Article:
Harold Poynton Obituary5th June 2018
(1936 to 2018)
Harold Poynton was Trinity’s only Championship winning captain having led the club to the trophy two years running in 1967 and 1968.
He was one of a few players who spanned the whole decade of the 1960s ‘Glory Years’ and gained international and county honours, as well as eleven winners medals, earned a ten year testimonial and was one of the first inductees into Trinity’s Hall of Fame in 2014. He sadly passed away this week, aged 82.
Anyone that saw Harold Poynton play, which may make you over fifty years old, remember him as Trinity’s stand off half throughout our ‘Glory Years’ of the 1960s, a brilliant attacking half back with a ‘rock hard’ defence. He was a leader, a creative try-maker and the nearest thing to perpetual motion, long before star Australians twenty years later.
A local Lupset boy, he debuted with Trinity in 1958 after a few years in the army and playing local football. His debut went down in history as the day Trinity defeated the mighty St. Helens at Belle Vue and he was immediately labeled as the ‘find of the season’. He developed a great understanding with half back partner, Ken Rollin, which led to his first winners medal, the Yorkshire League Championship in 1959, followed by another the following season. It was not long before Keith Holliday was moved to scrum half and Harold and Keith formed a mighty partnership that lasted for the next seven years.
Injuries forced Harold to miss Wembley in 1960 but he won a third winner’s medal with the 1960-61 Yorkshire Cup, Harold being instrumental in a 16-10 win over Huddersfield. He was not a great try scorer but created numerous efforts for his team mates and one of the greatest quotes heard about Harold was his best position… anywhere near the ball!
1961-62 was the greatest season in Trinity’s history and numerous records fell with Harold picking up another Yorkshire Cup winners medal, another Yorkshire League Championship medal and a Challenge Cup success with a 12-6 win over Huddersfield at Wembley. Trinity’s dream of ‘All Four Cups’ ended in the Odsal mud when Huddersfield won the RL Championship Trophy, 14-5, at Bradford.
It was rather surprising that Harold only played for Yorkshire once (1960 v Cumberland, at Whitehaven) but this was an era when the selectors changed the team on a regular basis. His first representative appearance was two days before his county debut when selected for a ‘Rest of the League’ side that took on Great Britain prior to the 1960 World Cup. His scintillating form at the end of the 1961-62 season saw him selected for the Great Britain Lions tour squad and he flew ‘Down Under’ with four of his team mates returning with the Ashes and three Great Britain caps in his suitcase after making his debut in the Second Test in Brisbane, a 17-10 victory over Australia which retained the Ashes. Despite a foot injury, he loved the hard grounds and wide, open spaces to show his skills
Back on the domestic scene, Harold’s greatest memory was the 1963 Challenge Cup victory when, as under dogs, Trinity beat Wigan, 25-10 at Wembley with Harold walking away with the Lance Todd Trophy, his interception try still talked about at Belle Vue to this day. The next couple of years were a period of change at Belle Vue with players retiring and leaving and new youngsters putting on the shirt. A 1964 Yorkshire Cup and a 1966 Yorkshire League Championship were the only trophies in the Belle Vue trophy cabinet, but coach, Ken Traill built a whole new team and Harold was his captain as their outstanding league form took them to Championship Trophy glory in both 1967 (21-9 v St. Helens after a 7-7 draw) and 1968 (17-10 v Hull KR).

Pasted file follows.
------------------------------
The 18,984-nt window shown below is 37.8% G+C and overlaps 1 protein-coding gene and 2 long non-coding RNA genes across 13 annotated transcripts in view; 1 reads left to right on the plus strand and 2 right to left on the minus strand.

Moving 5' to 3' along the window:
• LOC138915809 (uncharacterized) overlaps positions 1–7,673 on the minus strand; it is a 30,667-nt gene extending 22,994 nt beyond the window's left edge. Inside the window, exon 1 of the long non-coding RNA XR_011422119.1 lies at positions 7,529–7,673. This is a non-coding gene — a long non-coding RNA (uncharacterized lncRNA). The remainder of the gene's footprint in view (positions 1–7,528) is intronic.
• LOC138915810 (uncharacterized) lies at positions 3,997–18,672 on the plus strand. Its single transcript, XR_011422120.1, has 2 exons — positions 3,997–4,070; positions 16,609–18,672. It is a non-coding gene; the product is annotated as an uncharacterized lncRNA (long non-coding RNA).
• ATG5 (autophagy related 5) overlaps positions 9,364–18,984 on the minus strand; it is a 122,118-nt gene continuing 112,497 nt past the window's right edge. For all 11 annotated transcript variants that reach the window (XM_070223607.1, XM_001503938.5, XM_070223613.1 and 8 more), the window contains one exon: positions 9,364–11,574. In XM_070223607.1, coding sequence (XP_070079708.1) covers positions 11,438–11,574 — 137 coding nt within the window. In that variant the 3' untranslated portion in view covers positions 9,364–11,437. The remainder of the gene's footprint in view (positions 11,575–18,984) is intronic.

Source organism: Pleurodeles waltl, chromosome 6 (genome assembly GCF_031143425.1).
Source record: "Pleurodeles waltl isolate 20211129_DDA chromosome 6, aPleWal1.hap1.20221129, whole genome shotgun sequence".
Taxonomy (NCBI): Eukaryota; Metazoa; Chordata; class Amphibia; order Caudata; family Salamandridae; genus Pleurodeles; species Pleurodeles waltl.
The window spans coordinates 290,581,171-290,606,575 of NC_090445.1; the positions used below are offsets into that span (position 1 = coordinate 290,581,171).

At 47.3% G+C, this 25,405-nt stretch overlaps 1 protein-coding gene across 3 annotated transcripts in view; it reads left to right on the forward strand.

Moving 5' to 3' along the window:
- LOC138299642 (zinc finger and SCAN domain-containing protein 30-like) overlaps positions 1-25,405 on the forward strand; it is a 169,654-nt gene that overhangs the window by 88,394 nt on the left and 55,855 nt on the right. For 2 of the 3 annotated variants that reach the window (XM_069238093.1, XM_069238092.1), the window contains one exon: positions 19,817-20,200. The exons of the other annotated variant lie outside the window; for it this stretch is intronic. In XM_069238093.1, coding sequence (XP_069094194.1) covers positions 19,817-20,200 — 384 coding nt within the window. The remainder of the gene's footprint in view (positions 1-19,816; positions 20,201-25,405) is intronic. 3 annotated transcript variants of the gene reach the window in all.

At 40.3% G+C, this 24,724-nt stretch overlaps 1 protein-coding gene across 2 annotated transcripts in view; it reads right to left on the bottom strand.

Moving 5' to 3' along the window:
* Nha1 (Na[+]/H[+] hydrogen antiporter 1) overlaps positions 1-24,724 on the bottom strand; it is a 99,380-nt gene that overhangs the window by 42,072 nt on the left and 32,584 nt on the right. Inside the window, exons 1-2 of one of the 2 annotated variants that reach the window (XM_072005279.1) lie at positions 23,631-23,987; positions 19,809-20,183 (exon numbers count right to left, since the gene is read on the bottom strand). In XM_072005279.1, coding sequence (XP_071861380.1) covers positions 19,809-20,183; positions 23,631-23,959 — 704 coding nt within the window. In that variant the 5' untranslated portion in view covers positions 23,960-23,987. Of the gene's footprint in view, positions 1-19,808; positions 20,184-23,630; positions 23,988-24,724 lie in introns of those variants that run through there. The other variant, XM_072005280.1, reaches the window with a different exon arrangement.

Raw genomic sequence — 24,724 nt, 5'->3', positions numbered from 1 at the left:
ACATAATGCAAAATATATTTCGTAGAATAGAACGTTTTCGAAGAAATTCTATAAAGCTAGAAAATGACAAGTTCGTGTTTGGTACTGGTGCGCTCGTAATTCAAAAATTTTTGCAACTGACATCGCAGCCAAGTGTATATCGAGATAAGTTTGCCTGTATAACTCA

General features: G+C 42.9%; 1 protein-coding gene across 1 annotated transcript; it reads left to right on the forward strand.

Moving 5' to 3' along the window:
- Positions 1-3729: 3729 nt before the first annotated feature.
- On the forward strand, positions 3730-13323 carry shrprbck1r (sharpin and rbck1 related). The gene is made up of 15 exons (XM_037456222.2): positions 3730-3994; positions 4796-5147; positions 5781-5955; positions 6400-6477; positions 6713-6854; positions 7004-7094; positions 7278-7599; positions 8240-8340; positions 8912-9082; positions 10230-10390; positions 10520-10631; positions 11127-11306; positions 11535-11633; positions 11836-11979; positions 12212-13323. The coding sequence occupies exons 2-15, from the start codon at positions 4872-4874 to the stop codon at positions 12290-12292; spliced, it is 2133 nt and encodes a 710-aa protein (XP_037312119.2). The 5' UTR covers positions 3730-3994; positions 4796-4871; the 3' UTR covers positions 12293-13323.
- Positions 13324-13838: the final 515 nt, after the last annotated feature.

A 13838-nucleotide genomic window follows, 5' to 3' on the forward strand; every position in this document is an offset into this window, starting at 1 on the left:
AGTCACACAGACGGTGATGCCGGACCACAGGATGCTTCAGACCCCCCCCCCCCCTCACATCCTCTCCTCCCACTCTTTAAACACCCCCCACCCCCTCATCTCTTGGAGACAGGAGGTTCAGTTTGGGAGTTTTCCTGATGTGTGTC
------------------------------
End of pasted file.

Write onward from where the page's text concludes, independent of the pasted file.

Derek Turner, Jack Wilkinson, Don Vines, Fred Smith, Alan Skene, Keith Holliday and Albert Firth had all moved on from the early ‘Glory Years’ of the 1960s, replaced by Ian Brooke, Bob Haigh, Don Fox, Ray Owen, David Jeanes, Matt McLeod and David Hawley. Neil Fox, Geoff Oakes, Ken Hirst, Gert Coetzer remained with Harold from the early 1960s as they embarked on their Championship success. The 1968 ‘Watersplash’ Final was one of his major disappointments, a ‘bad day at the office’ he called it and a year later he finally walked away from Belle Vue after a knee injury was affecting his form.
As well as his exploits on the field, many young fans still remember, with fondness, his paper shops in Kettlethorpe and Dewsbury Road which he ran with his wife, Kath, for over thirty years and many of the memories noted on social media, this week, are from visitors to his shop. Up until last season he was still a regular at Belle Vue and always had time for a chat and his wicked sense of humour gave every fan a smile.
Harold Poynton was a Wakefield Trinity legend, both on and off the field, being one of the first players inducted into the club’s Hall of Fame. As well as two Challenge Cup winners medals he represented Yorkshire, Great Britain and featured on a Lions tour, and was one of only four Trinity players to win the Lance Todd Trophy. His career finished with 319 appearances, scoring 62 tries, kicking 16 goals for a total 218 points scored.
The club’s thoughts are with Harold’s wife, Kath, his son, David and his daughter, Rachel and extended family, at this sad time